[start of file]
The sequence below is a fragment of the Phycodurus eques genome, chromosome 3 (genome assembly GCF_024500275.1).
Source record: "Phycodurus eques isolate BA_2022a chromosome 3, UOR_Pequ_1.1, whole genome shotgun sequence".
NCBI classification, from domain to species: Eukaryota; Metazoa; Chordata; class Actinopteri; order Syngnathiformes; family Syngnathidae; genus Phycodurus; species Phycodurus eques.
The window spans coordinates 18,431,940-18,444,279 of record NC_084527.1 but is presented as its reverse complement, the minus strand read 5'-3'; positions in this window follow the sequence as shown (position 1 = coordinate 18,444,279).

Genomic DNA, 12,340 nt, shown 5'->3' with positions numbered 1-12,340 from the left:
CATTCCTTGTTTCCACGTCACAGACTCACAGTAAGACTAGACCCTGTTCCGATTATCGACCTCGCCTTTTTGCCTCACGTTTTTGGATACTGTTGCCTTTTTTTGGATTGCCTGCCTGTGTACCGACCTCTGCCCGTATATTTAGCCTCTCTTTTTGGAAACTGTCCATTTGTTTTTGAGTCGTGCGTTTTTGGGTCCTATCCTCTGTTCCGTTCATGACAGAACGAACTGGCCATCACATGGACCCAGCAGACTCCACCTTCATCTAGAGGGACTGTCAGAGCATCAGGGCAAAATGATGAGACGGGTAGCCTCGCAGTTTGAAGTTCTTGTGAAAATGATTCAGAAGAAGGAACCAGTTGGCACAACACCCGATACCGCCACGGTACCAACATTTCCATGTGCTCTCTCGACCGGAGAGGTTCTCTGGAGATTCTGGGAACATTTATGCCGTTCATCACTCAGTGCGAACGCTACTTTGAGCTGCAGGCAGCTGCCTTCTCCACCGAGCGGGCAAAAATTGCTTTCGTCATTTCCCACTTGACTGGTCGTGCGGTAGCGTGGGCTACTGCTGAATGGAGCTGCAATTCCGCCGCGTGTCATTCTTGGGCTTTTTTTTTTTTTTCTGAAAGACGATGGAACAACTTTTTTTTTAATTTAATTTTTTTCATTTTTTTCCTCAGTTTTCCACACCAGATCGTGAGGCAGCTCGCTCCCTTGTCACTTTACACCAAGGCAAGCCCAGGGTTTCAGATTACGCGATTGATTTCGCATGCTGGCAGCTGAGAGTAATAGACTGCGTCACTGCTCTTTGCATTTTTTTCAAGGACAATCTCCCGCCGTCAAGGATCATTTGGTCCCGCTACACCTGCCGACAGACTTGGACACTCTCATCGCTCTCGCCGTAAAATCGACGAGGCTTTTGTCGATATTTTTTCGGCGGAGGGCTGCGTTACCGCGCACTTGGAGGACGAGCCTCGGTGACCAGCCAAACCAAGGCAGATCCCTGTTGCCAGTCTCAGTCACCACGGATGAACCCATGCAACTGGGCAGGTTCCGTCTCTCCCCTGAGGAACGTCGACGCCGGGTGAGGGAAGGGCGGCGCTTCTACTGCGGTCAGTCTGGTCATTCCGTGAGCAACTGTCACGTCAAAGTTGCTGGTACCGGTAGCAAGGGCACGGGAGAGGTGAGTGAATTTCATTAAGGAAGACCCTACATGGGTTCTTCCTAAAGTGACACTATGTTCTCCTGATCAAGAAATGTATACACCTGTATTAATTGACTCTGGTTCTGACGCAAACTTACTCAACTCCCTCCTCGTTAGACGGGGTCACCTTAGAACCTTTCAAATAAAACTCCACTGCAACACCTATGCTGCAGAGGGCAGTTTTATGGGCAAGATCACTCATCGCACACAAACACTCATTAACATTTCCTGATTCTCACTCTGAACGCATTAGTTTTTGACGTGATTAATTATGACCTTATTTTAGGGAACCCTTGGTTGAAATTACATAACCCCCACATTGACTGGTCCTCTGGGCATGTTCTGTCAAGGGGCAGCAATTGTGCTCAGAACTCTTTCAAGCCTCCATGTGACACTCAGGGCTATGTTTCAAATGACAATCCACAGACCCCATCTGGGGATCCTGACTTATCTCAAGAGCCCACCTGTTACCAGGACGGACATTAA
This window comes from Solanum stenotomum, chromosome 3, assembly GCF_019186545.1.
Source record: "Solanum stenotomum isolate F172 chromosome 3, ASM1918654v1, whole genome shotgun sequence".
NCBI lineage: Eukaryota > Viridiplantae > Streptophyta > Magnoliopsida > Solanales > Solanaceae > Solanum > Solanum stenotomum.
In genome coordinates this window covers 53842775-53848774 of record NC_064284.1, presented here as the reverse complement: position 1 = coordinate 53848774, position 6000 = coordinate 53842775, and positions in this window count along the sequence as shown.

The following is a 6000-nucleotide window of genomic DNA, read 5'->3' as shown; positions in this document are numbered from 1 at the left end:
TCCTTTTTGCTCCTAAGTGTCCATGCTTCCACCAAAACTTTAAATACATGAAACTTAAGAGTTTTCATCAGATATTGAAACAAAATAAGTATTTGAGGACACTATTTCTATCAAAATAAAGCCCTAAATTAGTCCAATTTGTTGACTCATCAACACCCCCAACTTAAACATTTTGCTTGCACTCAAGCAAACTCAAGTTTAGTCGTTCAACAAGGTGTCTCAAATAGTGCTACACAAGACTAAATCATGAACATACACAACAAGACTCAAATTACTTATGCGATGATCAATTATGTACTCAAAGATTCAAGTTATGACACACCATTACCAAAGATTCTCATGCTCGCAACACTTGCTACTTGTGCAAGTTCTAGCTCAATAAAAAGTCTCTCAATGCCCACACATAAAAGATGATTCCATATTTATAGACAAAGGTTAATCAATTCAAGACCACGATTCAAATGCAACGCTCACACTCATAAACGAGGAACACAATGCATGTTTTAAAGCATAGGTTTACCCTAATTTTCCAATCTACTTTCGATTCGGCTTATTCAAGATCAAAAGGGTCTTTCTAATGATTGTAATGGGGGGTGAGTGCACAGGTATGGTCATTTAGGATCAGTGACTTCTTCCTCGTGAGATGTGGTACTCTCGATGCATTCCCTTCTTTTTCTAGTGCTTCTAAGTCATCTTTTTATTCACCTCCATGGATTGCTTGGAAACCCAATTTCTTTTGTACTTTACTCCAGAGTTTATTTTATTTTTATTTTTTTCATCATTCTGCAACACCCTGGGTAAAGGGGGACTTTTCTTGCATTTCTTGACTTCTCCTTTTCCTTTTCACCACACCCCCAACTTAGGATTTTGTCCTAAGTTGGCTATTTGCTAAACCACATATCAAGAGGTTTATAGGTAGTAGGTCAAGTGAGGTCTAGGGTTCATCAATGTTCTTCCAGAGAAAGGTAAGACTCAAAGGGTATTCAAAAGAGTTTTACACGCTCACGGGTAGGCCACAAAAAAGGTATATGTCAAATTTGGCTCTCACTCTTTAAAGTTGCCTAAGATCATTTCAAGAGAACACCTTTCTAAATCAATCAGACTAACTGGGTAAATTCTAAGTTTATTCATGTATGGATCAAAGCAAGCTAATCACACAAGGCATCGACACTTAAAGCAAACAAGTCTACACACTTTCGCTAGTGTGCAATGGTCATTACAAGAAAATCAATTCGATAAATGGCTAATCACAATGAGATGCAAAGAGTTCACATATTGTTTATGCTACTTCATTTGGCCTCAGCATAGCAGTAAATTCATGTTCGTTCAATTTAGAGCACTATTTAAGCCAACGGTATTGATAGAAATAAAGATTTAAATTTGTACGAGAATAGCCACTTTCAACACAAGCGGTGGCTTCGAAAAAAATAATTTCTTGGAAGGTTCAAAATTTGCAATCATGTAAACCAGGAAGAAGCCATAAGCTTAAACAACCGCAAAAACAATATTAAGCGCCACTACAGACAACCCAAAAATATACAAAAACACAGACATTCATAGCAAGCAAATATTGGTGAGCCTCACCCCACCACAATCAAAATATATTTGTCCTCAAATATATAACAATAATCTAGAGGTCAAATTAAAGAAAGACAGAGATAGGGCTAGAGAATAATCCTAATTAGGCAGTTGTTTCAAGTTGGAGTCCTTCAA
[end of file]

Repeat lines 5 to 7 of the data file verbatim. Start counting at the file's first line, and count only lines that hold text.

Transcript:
Genomic DNA, 12,340 nt, shown 5'->3' with positions numbered 1-12,340 from the left:
CATTCCTTGTTTCCACGTCACAGACTCACAGTAAGACTAGACCCTGTTCCGATTATCGACCTCGCCTTTTTGCCTCACGTTTTTGGATACTGTTGCCTTTTTTTGGATTGCCTGCCTGTGTACCGACCTCTGCCCGTATATTTAGCCTCTCTTTTTGGAAACTGTCCATTTGTTTTTGAGTCGTGCGTTTTTGGGTCCTATCCTCTGTTCCGTTCATGACAGAACGAACTGGCCATCACATGGACCCAGCAGACTCCACCTTCATCTAGAGGGACTGTCAGAGCATCAGGGCAAAATGATGAGACGGGTAGCCTCGCAGTTTGAAGTTCTTGTGAAAATGATTCAGAAGAAGGAACCAGTTGGCACAACACCCGATACCGCCACGGTACCAACATTTCCATGTGCTCTCTCGACCGGAGAGGTTCTCTGGAGATTCTGGGAACATTTATGCCGTTCATCACTCAGTGCGAACGCTACTTTGAGCTGCAGGCAGCTGCCTTCTCCACCGAGCGGGCAAAAATTGCTTTCGTCATTTCCCACTTGACTGGTCGTGCGGTAGCGTGGGCTACTGCTGAATGGAGCTGCAATTCCGCCGCGTGTCATTCTTGGGCTTTTTTTTTTTTTTCTGAAAGACGATGGAACAACTTTTTTTTTAATTTAATTTTTTTCATTTTTTTCCTCAGTTTTCCACACCAGATCGTGAGGCAGCTCGCTCCCTTGTCACTTTACACCAAGGCAAGCCCAGGGTTTCAGATTACGCGATTGATTTCGCATGCTGGCAGCTGAGAGTAATAGACTGCGTCACTGCTCTTTGCATTTTTTTCAAGGACAATCTCCCGCCGTCAAGGATCATTTGGTCCCGCTACACCTGCCGACAGACTTGGACACTCTCATCGCTCTCGCCGTAAAATCGACGAGGCTTTTGTCGATATTTTTTCGGCGGAGGGCTGCGTTACCGCGCACTTGGAGGACGAGCCTCGGTGACCAGCCAAACCAAGGCAGATCCCTGTTGCCAGTCTCAGTCACCACGGATGAACCCATGCAACTGGGCAGGTTCCGTCTCTCCCCTGAGGAACGTCGACGCCGGGTGAGGGAAGGGCGGCGCTTCTACTGCGGTCAGTCTGGTCATTCCGTGAGCAACTGTCACGTCAAAGTTGCTGGTACCGGTAGCAAGGGCACGGGAGAGGTGAGTGAATTTCATTAAGGAAGACCCTACATGGGTTCTTCCTAAAGTGACACTATGTTCTCCTGATCAAGAAATGTATACACCTGTATTAATTGACTCTGGTTCTGACGCAAACTTACTCAACTCCCTCCTCGTTAGACGGGGTCACCTTAGAACCTTTCAAATAAAACTCCACTGCAACACCTATGCTGCAGAGGGCAGTTTTATGGGCAAGATCACTCATCGCACACAAACACTCATTAACATTTCCTGATTCTCACTCTGAACGCATTAGTTTTTGACGTGATTAATTATGACCTTATTTTAGGGAACCCTTGGTTGAAATTACATAACCCCCACATTGACTGGTCCTCTGGGCATGTTCTGTCAAGGGGCAGCAATTGTGCTCAGAACTCTTTCAAGCCTCCATGTGACACTCAGGGCTATGTTTCAAATGACAATCCACAGACCCCATCTGGGGATCCTGACTTATCTCAAGAGCCCACCTGTTACCAGGACGGACATTAA
This window comes from Solanum stenotomum, chromosome 3, assembly GCF_019186545.1.